Lament for the Present

A conversation with a student about the book Lament for a Nation by George Grant led me to pen this piece:

Lament for the Present: How a 52 year old book about Canada can help explain Trump

In 1965 George Grant, a McMaster University philosophy professor, published a short book destined to make him a CBC television personality and a figure of controversy in Canadian academe. That book, Lament for a Nation: the defeat of Canadian nationalism, argued that Canadian nationalism was dead, Canada’s sovereign existence was finished, and that modern life made political conservatism impossible. In a lyrical style marked by flights of outrage and sorrow, Lament proved a surprise bestseller and won Grant admirers and enemies alike.

It is unlikely that you will hear the name George Grant mentioned in a Conservative Party leadership debate or see him praised in print as an intellectual godfather of Canadian conservatism. The reason is simple: Grant was a political heretic: in Lament he argued that to be a true Canadian conservative the time had come to embrace socialism. Grant was able to espouse such apostasy because he was a moral critic of capitalism and believed socialism to be a conservative force capable of restraining private greed in the name of morality and public good. The preservation of communities and the guarding of traditional values required a reigning in of capitalism, so Grant accepted that a powerful State was necessary to impose economic planning and restrictive trade to curb the encroachment of American corporate and consumer capitalism. Just like today, these were not mainstream political positions in 1965, except perhaps within certain corners of the NDP.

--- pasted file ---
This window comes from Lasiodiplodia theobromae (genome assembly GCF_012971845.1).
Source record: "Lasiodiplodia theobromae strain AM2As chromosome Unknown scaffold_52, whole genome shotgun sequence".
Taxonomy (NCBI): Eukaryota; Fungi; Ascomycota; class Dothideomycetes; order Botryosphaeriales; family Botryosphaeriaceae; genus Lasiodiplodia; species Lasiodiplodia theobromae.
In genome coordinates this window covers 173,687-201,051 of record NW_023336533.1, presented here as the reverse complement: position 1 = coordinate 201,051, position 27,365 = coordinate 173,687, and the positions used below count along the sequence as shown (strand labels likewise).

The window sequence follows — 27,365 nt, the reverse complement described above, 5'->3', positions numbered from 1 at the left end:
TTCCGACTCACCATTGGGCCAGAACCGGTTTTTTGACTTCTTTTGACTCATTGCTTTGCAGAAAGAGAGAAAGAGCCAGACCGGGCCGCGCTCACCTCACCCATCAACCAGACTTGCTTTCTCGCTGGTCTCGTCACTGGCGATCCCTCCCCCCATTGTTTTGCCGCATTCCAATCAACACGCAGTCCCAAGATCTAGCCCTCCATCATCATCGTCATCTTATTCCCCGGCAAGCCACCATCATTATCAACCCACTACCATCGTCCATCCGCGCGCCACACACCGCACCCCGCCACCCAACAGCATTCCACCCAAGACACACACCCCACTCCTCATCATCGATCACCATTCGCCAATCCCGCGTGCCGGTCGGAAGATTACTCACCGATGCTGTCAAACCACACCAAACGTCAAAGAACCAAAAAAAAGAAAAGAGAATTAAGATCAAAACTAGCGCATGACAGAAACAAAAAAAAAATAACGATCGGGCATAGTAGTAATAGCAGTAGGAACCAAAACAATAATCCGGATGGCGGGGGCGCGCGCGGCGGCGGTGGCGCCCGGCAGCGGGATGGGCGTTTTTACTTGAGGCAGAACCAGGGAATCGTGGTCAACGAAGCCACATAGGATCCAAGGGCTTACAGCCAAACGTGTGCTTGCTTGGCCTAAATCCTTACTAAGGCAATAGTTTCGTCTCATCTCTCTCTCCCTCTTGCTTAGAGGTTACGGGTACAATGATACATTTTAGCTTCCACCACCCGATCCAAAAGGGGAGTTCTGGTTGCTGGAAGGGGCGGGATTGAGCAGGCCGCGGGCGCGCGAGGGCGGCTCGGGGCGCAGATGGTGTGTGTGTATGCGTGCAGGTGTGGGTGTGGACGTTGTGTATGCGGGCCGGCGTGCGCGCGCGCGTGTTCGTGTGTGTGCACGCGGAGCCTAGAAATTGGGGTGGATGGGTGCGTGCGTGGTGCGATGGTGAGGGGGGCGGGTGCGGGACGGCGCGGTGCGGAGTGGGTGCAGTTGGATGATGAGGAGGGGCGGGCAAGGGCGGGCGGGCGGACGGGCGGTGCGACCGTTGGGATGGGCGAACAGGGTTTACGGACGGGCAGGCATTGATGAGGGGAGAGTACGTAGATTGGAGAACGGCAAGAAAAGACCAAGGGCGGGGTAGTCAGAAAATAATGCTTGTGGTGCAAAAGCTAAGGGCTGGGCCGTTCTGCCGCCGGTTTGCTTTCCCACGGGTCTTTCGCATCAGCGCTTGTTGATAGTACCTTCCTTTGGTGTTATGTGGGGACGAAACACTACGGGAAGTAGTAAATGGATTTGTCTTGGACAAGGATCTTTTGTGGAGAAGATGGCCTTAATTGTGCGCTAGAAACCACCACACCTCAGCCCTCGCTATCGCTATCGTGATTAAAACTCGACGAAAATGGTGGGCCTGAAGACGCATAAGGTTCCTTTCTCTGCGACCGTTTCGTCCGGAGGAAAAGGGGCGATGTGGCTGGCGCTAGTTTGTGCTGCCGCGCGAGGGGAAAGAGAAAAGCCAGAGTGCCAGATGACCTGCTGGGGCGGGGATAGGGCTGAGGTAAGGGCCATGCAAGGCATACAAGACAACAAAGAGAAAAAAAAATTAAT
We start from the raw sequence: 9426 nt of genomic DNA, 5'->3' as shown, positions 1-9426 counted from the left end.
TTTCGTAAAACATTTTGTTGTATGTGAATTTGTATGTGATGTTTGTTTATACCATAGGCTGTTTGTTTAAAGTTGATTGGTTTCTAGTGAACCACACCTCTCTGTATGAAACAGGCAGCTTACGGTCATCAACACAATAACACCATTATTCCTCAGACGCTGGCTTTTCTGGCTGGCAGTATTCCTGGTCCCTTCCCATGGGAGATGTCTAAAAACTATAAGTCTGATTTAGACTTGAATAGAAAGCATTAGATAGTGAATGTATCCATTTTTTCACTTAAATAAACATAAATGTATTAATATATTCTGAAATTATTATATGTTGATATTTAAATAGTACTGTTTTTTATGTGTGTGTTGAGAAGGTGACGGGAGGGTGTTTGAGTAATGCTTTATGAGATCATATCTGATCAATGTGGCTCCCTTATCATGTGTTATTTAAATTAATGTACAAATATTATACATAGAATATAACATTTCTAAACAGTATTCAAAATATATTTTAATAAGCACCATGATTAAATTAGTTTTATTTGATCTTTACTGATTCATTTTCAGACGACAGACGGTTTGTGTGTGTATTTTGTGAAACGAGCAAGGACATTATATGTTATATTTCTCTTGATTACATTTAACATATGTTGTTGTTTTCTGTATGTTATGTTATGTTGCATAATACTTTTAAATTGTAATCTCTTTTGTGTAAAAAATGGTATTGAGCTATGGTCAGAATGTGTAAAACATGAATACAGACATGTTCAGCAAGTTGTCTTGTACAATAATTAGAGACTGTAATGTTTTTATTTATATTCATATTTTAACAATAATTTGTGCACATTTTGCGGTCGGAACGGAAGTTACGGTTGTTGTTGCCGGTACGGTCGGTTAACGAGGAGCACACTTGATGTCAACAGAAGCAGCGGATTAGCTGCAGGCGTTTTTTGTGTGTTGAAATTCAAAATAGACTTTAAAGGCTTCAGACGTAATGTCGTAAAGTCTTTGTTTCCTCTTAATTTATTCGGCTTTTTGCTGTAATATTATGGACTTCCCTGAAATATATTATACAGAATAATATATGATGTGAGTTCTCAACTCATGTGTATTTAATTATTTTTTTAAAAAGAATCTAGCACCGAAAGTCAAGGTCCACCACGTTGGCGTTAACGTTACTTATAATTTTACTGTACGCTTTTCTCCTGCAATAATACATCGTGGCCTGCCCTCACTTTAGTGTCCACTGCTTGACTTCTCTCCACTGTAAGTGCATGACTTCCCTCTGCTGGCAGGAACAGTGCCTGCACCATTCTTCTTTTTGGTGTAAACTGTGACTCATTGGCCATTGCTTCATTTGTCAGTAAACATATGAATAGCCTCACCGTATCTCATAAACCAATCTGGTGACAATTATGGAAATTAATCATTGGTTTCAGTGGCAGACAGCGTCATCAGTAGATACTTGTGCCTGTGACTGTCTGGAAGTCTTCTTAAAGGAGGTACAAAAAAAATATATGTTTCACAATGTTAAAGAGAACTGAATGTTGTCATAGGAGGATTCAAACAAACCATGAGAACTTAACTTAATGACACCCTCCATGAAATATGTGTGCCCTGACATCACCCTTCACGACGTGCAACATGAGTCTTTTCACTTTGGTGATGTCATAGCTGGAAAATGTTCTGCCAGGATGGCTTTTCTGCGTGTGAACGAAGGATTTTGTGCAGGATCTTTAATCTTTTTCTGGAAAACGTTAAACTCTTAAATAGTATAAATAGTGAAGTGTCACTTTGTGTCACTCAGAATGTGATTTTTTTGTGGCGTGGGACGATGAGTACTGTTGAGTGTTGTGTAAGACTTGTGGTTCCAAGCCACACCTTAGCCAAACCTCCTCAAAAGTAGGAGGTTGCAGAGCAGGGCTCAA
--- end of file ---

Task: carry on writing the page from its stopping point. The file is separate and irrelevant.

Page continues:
In 2017, in this so called “age of Trump,” heterodoxy is all the rage in politics. Voters have demonstrated an appetite for unconventional -even renegade- politicians who do not tow the party line. In Lament for a Nation, Grant’s hero was one such pol: the controversial prairie populist Prime Minister John Diefenbaker, a man who hailed from small town Saskatchewan, was reviled by the Press, alienated his own party’s leadership, and who prided himself on possessing a deep bond with the people of small town and rural Canada. He preferred the hustings and campaigning to policy-making and excelled at verbal spats. During his prime ministerial tenure, Diefenbaker remained an isolated figure in Ottawa who neither cultivated friendships nor socialized with diplomats, civil servants or dignitaries. This “Rogue Tory” and “Renegade in Power,” as he was called, even precipitated a diplomatic crisis with Washington when he balked at meeting Canada’s defence obligations under NORAD and NATO by allowing nuclear warheads installed atop Canada’s Bomarc missiles. George Grant admired this apparent willingness to “stand up to Washington,” and embraced Diefenbaker’s quixotic campaign to pull Canada away from American influence by renegotiating a powerful and independent British Commonwealth (not even Britain supported it).